The Scotsman Hotel was originally the home of The Scotsman , Scotland’s national newspaper, before it vacated the premises in 1999. After a two-year renovation period, the hotel opened in 2001, endeavouring to offer a particularly Scottish brand of five-star luxury to discerning travellers. Luxury Travel Beat was in Edinburgh to give the hotel a whirl.
We begin by appreciating the hotel central location. Having arrived into a rainy Edinburgh by train from London, we only had to cross the road from Edinburgh’s Waverly Station to get to The Scotsman. It is also centrally located and within a short distance of most of Edinburgh’s attractions: The Royal Mile which leads down to the Palace of Holyrood House, the queen of England’s residence when she is in the city, Arthur’s Seat and Carlton hill from which one can enjoy magnificent views of the city, Edinburgh Castle, Princes and George streets which are the city’s main shopping avenues, and even The Elephant House cafe, which is where a struggling writer by the name of J.K. Rowling wrote a couple of books which went on to become bestsellers.
Sadly,we felt the location of the hotel is its strongest suit. Although our opinion of the hotel had already been marred by both the negative feedback and hotel manager’s decidedly passive-aggressive reactions on Trip Advisor, the first thing we experienced upon setting foot in the hotel is a lose tile on the floor by the reception. We marvel about something so glaringly amiss being overlooked in a luxury hotel while waiting to be checked in for what seemed like an eternity on a relatively quiet afternoon.
We are escorted to room 502, one of the hotel’s Editors rooms. Yet another wave of disappointment hits us as we discover that the room, despite being spacious, appears quite dated. The carpet is worn out, as are the sofas. The view from the room is of North bridge and, a tad ironically, The Balmoral, another 5-star hotel. Later, I get the opportunity to look at the hotel’s other rooms and although they are all uniquely different due to the building’s history, I am still left a bit underwhelmed, especially when I take into consideration other 5-star hotels I have stayed at in the past.
The next morning, we wake up determined to find something about the hotel to love. Enter, stage left, The Scotsman Spa and Health Club, a very large and spacious area of the hotel containing a gym, a spa and Scotland’s first stainless steel pool. I hit a treadmill with the vigour of a person aiming to atone for last night’s dietary sins only to realise that only the television attached to it works. The second treadmill exhibits the exact opposite problem, with the treadmill in good working order and the TV dead. By the time I find a treadmill that’s to my liking, I’ve realised that the equipment in the gym is relatively dated and in dire need of reparation. Perhaps the pool is the one feature of the hotel I would love to wholly and unreservedly endorse?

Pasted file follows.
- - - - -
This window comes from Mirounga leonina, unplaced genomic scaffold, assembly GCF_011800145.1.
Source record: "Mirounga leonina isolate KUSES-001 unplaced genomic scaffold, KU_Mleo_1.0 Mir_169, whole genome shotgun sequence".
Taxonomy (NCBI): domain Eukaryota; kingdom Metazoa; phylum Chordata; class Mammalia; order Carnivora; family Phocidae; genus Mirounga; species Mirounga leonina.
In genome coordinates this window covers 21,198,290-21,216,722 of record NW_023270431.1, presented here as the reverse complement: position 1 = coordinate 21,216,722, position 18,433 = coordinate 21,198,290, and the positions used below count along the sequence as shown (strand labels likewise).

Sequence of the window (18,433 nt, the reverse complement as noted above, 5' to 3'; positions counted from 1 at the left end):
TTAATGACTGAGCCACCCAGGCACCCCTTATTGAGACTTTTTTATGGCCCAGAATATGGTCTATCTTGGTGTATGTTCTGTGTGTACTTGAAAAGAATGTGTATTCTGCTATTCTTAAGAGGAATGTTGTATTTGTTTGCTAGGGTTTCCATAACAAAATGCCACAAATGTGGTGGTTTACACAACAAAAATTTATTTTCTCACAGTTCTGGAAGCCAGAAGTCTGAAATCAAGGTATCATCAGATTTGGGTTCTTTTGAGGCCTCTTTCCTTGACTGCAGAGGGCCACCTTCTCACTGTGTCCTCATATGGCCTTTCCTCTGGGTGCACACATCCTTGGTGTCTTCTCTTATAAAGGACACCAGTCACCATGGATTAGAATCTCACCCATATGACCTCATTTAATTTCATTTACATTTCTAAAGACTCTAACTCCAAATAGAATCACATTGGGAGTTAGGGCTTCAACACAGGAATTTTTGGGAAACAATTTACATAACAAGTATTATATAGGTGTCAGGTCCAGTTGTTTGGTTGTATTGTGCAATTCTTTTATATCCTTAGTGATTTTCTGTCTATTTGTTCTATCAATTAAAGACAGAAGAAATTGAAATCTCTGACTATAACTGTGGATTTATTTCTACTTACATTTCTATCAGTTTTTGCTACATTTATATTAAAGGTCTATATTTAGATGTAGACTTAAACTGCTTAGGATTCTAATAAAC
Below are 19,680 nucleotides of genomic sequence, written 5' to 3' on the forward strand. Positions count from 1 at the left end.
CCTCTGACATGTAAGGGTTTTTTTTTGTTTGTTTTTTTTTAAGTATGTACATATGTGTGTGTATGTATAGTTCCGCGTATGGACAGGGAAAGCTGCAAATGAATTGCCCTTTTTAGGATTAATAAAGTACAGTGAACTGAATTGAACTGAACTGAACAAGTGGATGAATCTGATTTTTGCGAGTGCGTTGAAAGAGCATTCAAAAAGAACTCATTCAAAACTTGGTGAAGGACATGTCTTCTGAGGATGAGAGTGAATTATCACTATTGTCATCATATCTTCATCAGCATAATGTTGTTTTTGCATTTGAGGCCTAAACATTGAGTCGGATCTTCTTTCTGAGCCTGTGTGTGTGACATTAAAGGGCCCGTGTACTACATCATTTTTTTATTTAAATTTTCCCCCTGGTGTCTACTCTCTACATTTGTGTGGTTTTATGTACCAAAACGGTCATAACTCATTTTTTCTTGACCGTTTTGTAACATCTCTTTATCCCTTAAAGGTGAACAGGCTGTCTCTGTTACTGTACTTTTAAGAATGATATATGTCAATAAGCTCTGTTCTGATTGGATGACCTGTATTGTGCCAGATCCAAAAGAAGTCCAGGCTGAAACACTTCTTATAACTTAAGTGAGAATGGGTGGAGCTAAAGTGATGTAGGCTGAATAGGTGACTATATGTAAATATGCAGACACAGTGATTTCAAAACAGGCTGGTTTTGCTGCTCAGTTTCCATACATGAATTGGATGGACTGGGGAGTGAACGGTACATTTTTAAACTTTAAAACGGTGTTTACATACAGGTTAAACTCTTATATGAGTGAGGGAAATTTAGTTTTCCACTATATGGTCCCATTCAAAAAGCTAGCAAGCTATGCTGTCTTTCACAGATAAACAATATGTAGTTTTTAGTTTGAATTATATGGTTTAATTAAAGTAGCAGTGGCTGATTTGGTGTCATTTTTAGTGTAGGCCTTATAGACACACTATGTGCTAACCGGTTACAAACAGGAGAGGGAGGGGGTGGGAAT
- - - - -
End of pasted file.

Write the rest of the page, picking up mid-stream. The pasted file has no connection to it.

Wrong. As I gingerly tread the pathway leading from the changing rooms to the pool with my heart in my mouth, I begin to suspect that it too will remain an unfulfilled dream. The floor is wet and slippery throughout and although the hotel has placed mats along the path without taking care to wipe down the water, the mat placement inexplicably ends where it is needed the most – the stairs leading downwards to the pool. A Caution Wet Floor sign has been placed midway down the stairs just in case you had not realised how dangerous it could be to slide down the wet slippery floor.
By the time I’ve made it to the hotel’s North Bridge Brasserie for breakfast, all hope of finding a redeeming quality at The Scotsman has vanished. Which is, off course, when the redeeming quality shows up. The restaurant offers a sumptuous and delectable Scottish Breakfast which everyone planning to explore the hilly city of Edinburgh should definitely splurge on. We were going to climb Arthur’s Seat(one of Edinburgh’s 7 hills) later that day so we tucked into this calorific treat with reckless abandon. Having only tasted blood pudding for the first time a month earlier at the Mandarin Oriental Hyde Park’s Dinner by Heston Blumenthal, I was surprised at how much more delectable the blood pudding tasted here. It was also the first time I sampled Scottish Haggis, which was altogether memorable.